This is factually incorrect: gays could marry in California, and Proposition 8 was passed so that they could no longer do so.

    • Anders Sandberg says:

      Heh. I found it pretty hilarious that I actually agreed with Gallagher in the quote, since our core values are fundamentally different.

      If we start to discount ethical arguments by people because of *who* is making them or what their deep beliefs are, we are clearly in ad hominem land. Then we can start ignoring John Locke since he was a Christian fundie, and Aristotle since he liked slavery. A good argument remains valid whoever makes it and regardless of the reason they make it.

      Making it a requirement (rather than desireable) that representatives of companies adhere to certain social norms even in their private life is a pretty severe reduction of human autonomy. One can make just as strong arguments about teachers, who occasionally do get fired for doing things that impugn their character – or getting a same-sex marriage. The inability to separate a person, a cause and a job is leading to strong forces of conformity that actually threatens diversity and inclusiveness.

  • Nikolas Schaffer says:

    The problem here is that the opprobrium is tied to a person and his views in a strong way. Were it right to pressure Mozilla to give him up as CEO, what about his next job? It seems that the situation is identical: it would be right to pressure that company too to kick him out.

    And why not? I fully support OKCupid in its position here. Homophobes in public life have to be made aware that they face negative personal consequences for trying to make life hard for LGBT people. The more effectively we can enforce those consequences, the better. It’s not just a matter of having “the temerity to have different views” as Dave Frame maintains – we are talking about openly public (and financial) support for discriminatory laws that directly impact on the lives of many people. We wouldn’t be having this debate if this CEO had financed a ban on mixed-race marriage, for example. But there’s a residual reluctance by some to regard homophobic discrimination as being as serious as racism.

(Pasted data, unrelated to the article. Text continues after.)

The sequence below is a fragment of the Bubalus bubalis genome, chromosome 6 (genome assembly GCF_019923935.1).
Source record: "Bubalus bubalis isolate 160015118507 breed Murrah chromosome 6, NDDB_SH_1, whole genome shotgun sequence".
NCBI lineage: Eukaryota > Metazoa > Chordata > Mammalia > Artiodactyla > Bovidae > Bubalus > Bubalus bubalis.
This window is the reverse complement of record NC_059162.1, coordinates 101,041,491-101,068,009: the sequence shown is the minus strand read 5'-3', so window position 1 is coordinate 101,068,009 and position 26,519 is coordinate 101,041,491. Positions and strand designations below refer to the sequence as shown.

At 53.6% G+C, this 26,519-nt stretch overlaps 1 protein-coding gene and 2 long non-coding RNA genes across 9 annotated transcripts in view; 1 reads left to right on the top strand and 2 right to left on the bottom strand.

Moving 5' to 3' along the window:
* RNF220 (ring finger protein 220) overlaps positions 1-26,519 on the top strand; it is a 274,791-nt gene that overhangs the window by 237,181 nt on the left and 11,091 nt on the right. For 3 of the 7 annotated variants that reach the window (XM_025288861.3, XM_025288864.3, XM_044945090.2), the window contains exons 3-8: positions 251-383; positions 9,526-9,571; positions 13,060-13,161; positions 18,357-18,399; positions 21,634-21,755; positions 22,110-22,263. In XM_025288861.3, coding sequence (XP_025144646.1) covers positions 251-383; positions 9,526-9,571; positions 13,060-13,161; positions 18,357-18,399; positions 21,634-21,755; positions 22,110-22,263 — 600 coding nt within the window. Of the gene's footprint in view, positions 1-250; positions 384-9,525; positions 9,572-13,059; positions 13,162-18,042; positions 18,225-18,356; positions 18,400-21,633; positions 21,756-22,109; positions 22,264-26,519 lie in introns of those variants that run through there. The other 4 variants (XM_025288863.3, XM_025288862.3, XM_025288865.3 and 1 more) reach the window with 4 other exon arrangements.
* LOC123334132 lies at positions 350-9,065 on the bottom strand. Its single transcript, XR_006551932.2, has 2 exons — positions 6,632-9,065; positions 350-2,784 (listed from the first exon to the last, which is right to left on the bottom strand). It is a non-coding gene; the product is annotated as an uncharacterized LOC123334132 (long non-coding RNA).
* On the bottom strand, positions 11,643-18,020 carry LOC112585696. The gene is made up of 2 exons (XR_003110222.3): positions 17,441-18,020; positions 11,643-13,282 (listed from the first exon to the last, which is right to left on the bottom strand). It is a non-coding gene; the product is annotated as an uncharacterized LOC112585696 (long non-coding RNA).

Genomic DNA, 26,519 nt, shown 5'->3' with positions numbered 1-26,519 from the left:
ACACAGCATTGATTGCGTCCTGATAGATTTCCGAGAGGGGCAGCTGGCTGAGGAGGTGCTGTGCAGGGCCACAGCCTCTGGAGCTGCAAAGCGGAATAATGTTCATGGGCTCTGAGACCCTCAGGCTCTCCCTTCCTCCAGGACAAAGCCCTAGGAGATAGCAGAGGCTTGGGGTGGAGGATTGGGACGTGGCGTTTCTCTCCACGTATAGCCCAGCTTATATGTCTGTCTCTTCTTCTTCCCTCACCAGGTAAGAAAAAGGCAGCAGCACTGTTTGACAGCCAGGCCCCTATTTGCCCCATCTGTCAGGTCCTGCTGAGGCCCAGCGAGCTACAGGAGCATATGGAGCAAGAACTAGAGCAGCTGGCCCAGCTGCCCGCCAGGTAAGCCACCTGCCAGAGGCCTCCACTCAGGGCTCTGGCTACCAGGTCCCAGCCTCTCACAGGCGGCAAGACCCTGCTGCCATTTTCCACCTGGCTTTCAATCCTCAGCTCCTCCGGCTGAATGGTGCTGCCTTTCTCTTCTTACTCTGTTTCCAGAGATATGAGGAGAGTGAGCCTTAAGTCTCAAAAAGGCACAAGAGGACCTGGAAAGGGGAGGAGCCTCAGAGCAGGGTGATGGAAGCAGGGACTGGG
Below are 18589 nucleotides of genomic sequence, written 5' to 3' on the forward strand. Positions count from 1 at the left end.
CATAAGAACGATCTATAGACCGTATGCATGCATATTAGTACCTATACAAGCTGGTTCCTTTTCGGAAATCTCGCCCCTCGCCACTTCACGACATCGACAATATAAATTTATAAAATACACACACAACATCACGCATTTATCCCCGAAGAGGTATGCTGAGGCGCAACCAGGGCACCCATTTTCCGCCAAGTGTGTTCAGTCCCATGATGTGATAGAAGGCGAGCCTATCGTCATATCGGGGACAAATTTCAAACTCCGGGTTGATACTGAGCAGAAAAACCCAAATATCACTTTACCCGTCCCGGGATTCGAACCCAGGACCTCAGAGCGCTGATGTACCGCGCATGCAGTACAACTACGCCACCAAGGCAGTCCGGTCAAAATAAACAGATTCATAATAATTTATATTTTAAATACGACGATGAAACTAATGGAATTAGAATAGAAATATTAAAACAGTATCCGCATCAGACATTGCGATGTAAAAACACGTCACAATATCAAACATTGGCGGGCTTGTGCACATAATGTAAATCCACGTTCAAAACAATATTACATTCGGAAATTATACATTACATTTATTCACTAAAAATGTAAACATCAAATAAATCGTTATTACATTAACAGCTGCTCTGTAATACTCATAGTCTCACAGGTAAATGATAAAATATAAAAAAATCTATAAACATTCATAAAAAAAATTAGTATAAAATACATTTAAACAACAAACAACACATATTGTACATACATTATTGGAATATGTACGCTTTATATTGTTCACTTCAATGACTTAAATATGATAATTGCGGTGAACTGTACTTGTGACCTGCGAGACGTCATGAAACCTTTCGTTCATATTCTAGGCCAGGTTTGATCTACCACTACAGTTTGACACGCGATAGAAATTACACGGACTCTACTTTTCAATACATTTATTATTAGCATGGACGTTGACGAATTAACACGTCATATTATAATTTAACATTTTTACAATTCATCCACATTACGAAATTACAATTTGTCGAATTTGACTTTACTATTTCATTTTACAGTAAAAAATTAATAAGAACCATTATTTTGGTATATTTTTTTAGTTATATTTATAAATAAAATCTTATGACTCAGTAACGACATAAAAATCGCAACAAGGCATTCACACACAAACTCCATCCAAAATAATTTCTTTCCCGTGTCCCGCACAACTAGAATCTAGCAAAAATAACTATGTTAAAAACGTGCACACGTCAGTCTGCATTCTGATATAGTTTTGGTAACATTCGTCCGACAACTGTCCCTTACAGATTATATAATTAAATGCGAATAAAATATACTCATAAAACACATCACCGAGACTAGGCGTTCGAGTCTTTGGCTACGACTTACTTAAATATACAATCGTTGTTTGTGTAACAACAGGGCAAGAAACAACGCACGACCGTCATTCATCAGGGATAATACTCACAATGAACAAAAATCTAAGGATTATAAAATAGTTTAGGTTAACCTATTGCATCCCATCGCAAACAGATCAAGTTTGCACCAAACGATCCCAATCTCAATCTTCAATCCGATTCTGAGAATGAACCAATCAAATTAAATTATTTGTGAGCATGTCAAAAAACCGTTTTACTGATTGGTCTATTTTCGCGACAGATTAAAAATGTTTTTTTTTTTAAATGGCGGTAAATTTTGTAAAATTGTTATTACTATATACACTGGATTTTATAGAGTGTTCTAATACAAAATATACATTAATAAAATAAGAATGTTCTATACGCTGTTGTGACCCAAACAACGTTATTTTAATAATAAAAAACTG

• Nikolas Schaffer says:

    Hmm, I’ll try again and avoid the blockquotes this time:

    “The problem here is that the opprobrium is tied to a person and his views in a strong way. Were it right to pressure Mozilla to give him up as CEO, what about his next job? It seems that the situation is identical: it would be right to pressure that company too to kick him out”

    And why not? I fully support OKCupid in its position here. Homophobes in public life have to be made aware that they face negative personal consequences for trying to make life hard for LGBT people. The more effectively we can enforce those consequences, the better. It’s not just a matter of having “the temerity to have different views” as Dave Frame maintains – we are talking about openly public (and financial) support for discriminatory laws that directly impact on the lives of many people. We wouldn’t be having this debate if this CEO had financed a ban on mixed-race marriage, for example. But there’s a residual reluctance by some to regard homophobic discrimination as being as serious as racism.

    • Anders Sandberg says:

      But do you support OKCupid because their views agree with yours, or because companies (or communities) should make life hard for people with values they disagree with?

      That fighting homophobia is *right* doesn’t mean that every way of doing it is right.

      • Dave Frame says:

        “That fighting homophobia is *right* doesn’t mean that every way of doing it is right.”

        Perfect summary.

      • Thom Blake says:

        >But do you support OKCupid because their views agree with yours, or because companies (or communities) should make life hard for people with values they disagree with?

        I don’t see a problem in principle with OKC doing that. If they did a similar move with the opposite value, then that would be a signal to me that I should stop using OKC. Companies should make strong moves when it comes to their core values, and OKC has distinguished itself as a particularly good place for weird people (including non-heterosexuals) to meet.

    • Dave Frame says: